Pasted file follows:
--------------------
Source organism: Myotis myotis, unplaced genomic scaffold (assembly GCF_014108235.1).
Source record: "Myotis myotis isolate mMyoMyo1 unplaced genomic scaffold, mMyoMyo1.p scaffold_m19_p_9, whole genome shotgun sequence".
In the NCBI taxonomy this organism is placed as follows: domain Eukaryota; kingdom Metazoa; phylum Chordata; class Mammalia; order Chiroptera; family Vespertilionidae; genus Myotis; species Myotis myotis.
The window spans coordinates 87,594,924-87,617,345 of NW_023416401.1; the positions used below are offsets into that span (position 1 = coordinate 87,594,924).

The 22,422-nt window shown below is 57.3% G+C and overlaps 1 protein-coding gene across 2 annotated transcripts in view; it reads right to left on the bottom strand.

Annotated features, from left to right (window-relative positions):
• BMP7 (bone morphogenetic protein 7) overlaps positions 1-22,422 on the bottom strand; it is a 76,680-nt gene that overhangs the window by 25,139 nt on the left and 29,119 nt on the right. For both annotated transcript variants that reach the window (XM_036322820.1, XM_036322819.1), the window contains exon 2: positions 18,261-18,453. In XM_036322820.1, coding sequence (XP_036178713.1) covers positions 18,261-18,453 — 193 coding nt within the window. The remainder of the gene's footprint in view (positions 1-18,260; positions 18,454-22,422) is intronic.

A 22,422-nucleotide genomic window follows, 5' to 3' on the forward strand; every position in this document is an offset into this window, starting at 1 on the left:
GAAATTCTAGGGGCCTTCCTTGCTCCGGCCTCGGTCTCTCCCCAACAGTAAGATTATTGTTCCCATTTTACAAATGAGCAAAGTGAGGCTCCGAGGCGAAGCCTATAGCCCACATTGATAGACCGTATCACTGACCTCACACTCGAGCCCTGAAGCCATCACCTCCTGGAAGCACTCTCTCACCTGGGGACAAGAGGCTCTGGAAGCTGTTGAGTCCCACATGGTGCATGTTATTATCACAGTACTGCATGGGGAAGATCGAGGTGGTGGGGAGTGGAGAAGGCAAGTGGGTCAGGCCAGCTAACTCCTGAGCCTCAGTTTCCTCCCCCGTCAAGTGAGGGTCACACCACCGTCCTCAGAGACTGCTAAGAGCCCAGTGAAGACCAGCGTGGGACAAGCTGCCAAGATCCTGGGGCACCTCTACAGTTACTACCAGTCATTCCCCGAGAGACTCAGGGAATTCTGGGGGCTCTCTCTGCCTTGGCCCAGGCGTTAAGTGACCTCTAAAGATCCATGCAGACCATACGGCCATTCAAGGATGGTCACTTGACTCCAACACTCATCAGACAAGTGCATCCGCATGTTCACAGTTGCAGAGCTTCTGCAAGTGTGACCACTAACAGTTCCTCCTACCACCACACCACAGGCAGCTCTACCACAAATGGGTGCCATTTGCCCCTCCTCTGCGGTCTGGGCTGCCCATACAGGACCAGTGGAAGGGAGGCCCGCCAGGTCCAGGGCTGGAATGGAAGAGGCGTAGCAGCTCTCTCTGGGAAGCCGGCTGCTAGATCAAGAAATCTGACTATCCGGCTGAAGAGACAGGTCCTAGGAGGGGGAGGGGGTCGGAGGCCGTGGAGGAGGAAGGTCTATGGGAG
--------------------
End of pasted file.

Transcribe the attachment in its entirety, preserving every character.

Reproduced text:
Source organism: Myotis myotis, unplaced genomic scaffold (assembly GCF_014108235.1).
Source record: "Myotis myotis isolate mMyoMyo1 unplaced genomic scaffold, mMyoMyo1.p scaffold_m19_p_9, whole genome shotgun sequence".
In the NCBI taxonomy this organism is placed as follows: domain Eukaryota; kingdom Metazoa; phylum Chordata; class Mammalia; order Chiroptera; family Vespertilionidae; genus Myotis; species Myotis myotis.
The window spans coordinates 87,594,924-87,617,345 of NW_023416401.1; the positions used below are offsets into that span (position 1 = coordinate 87,594,924).

The 22,422-nt window shown below is 57.3% G+C and overlaps 1 protein-coding gene across 2 annotated transcripts in view; it reads right to left on the bottom strand.

Annotated features, from left to right (window-relative positions):
• BMP7 (bone morphogenetic protein 7) overlaps positions 1-22,422 on the bottom strand; it is a 76,680-nt gene that overhangs the window by 25,139 nt on the left and 29,119 nt on the right. For both annotated transcript variants that reach the window (XM_036322820.1, XM_036322819.1), the window contains exon 2: positions 18,261-18,453. In XM_036322820.1, coding sequence (XP_036178713.1) covers positions 18,261-18,453 — 193 coding nt within the window. The remainder of the gene's footprint in view (positions 1-18,260; positions 18,454-22,422) is intronic.

A 22,422-nucleotide genomic window follows, 5' to 3' on the forward strand; every position in this document is an offset into this window, starting at 1 on the left:
GAAATTCTAGGGGCCTTCCTTGCTCCGGCCTCGGTCTCTCCCCAACAGTAAGATTATTGTTCCCATTTTACAAATGAGCAAAGTGAGGCTCCGAGGCGAAGCCTATAGCCCACATTGATAGACCGTATCACTGACCTCACACTCGAGCCCTGAAGCCATCACCTCCTGGAAGCACTCTCTCACCTGGGGACAAGAGGCTCTGGAAGCTGTTGAGTCCCACATGGTGCATGTTATTATCACAGTACTGCATGGGGAAGATCGAGGTGGTGGGGAGTGGAGAAGGCAAGTGGGTCAGGCCAGCTAACTCCTGAGCCTCAGTTTCCTCCCCCGTCAAGTGAGGGTCACACCACCGTCCTCAGAGACTGCTAAGAGCCCAGTGAAGACCAGCGTGGGACAAGCTGCCAAGATCCTGGGGCACCTCTACAGTTACTACCAGTCATTCCCCGAGAGACTCAGGGAATTCTGGGGGCTCTCTCTGCCTTGGCCCAGGCGTTAAGTGACCTCTAAAGATCCATGCAGACCATACGGCCATTCAAGGATGGTCACTTGACTCCAACACTCATCAGACAAGTGCATCCGCATGTTCACAGTTGCAGAGCTTCTGCAAGTGTGACCACTAACAGTTCCTCCTACCACCACACCACAGGCAGCTCTACCACAAATGGGTGCCATTTGCCCCTCCTCTGCGGTCTGGGCTGCCCATACAGGACCAGTGGAAGGGAGGCCCGCCAGGTCCAGGGCTGGAATGGAAGAGGCGTAGCAGCTCTCTCTGGGAAGCCGGCTGCTAGATCAAGAAATCTGACTATCCGGCTGAAGAGACAGGTCCTAGGAGGGGGAGGGGGTCGGAGGCCGTGGAGGAGGAAGGTCTATGGGAG